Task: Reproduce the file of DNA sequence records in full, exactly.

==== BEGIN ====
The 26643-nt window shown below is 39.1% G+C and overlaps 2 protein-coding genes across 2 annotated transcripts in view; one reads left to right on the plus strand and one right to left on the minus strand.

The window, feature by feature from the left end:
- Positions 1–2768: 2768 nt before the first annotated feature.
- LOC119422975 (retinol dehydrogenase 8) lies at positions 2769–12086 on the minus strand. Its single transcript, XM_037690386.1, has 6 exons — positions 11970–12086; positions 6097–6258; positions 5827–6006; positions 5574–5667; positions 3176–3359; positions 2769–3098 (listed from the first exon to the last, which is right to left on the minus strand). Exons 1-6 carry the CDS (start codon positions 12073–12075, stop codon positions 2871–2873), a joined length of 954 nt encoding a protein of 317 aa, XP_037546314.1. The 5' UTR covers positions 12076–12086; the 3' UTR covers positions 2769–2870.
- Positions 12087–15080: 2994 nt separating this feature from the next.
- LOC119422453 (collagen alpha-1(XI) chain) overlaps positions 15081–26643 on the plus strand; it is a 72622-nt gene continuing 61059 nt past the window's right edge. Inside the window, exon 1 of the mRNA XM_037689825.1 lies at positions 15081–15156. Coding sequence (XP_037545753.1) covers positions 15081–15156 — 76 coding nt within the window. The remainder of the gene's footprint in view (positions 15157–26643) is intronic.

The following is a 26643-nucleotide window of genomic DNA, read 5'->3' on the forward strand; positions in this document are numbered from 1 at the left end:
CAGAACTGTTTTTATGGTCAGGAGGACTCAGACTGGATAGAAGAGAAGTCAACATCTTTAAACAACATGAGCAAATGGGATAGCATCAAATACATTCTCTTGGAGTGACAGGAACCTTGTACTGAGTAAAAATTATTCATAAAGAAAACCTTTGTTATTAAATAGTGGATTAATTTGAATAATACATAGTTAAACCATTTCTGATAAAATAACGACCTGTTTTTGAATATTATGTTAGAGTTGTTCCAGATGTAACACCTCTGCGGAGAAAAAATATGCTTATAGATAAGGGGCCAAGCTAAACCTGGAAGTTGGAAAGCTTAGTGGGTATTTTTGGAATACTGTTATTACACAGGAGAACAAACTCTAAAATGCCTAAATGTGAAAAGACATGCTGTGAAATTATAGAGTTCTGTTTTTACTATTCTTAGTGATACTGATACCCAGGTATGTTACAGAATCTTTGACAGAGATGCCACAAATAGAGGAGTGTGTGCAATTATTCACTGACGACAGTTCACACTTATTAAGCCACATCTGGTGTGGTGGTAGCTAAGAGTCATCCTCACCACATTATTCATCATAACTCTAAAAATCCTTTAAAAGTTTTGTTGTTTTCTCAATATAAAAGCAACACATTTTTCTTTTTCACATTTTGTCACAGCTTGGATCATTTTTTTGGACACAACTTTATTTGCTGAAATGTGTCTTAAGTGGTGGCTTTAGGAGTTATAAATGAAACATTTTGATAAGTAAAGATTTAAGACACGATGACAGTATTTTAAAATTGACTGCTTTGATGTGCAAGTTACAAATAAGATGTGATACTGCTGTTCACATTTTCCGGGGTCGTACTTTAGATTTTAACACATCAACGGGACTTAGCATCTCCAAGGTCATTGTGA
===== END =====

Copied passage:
The 26643-nt window shown below is 39.1% G+C and overlaps 2 protein-coding genes across 2 annotated transcripts in view; one reads left to right on the plus strand and one right to left on the minus strand.

The window, feature by feature from the left end:
- Positions 1–2768: 2768 nt before the first annotated feature.
- LOC119422975 (retinol dehydrogenase 8) lies at positions 2769–12086 on the minus strand. Its single transcript, XM_037690386.1, has 6 exons — positions 11970–12086; positions 6097–6258; positions 5827–6006; positions 5574–5667; positions 3176–3359; positions 2769–3098 (listed from the first exon to the last, which is right to left on the minus strand). Exons 1-6 carry the CDS (start codon positions 12073–12075, stop codon positions 2871–2873), a joined length of 954 nt encoding a protein of 317 aa, XP_037546314.1. The 5' UTR covers positions 12076–12086; the 3' UTR covers positions 2769–2870.
- Positions 12087–15080: 2994 nt separating this feature from the next.
- LOC119422453 (collagen alpha-1(XI) chain) overlaps positions 15081–26643 on the plus strand; it is a 72622-nt gene continuing 61059 nt past the window's right edge. Inside the window, exon 1 of the mRNA XM_037689825.1 lies at positions 15081–15156. Coding sequence (XP_037545753.1) covers positions 15081–15156 — 76 coding nt within the window. The remainder of the gene's footprint in view (positions 15157–26643) is intronic.

The following is a 26643-nucleotide window of genomic DNA, read 5'->3' on the forward strand; positions in this document are numbered from 1 at the left end:
CAGAACTGTTTTTATGGTCAGGAGGACTCAGACTGGATAGAAGAGAAGTCAACATCTTTAAACAACATGAGCAAATGGGATAGCATCAAATACATTCTCTTGGAGTGACAGGAACCTTGTACTGAGTAAAAATTATTCATAAAGAAAACCTTTGTTATTAAATAGTGGATTAATTTGAATAATACATAGTTAAACCATTTCTGATAAAATAACGACCTGTTTTTGAATATTATGTTAGAGTTGTTCCAGATGTAACACCTCTGCGGAGAAAAAATATGCTTATAGATAAGGGGCCAAGCTAAACCTGGAAGTTGGAAAGCTTAGTGGGTATTTTTGGAATACTGTTATTACACAGGAGAACAAACTCTAAAATGCCTAAATGTGAAAAGACATGCTGTGAAATTATAGAGTTCTGTTTTTACTATTCTTAGTGATACTGATACCCAGGTATGTTACAGAATCTTTGACAGAGATGCCACAAATAGAGGAGTGTGTGCAATTATTCACTGACGACAGTTCACACTTATTAAGCCACATCTGGTGTGGTGGTAGCTAAGAGTCATCCTCACCACATTATTCATCATAACTCTAAAAATCCTTTAAAAGTTTTGTTGTTTTCTCAATATAAAAGCAACACATTTTTCTTTTTCACATTTTGTCACAGCTTGGATCATTTTTTTGGACACAACTTTATTTGCTGAAATGTGTCTTAAGTGGTGGCTTTAGGAGTTATAAATGAAACATTTTGATAAGTAAAGATTTAAGACACGATGACAGTATTTTAAAATTGACTGCTTTGATGTGCAAGTTACAAATAAGATGTGATACTGCTGTTCACATTTTCCGGGGTCGTACTTTAGATTTTAACACATCAACGGGACTTAGCATCTCCAAGGTCATTGTGA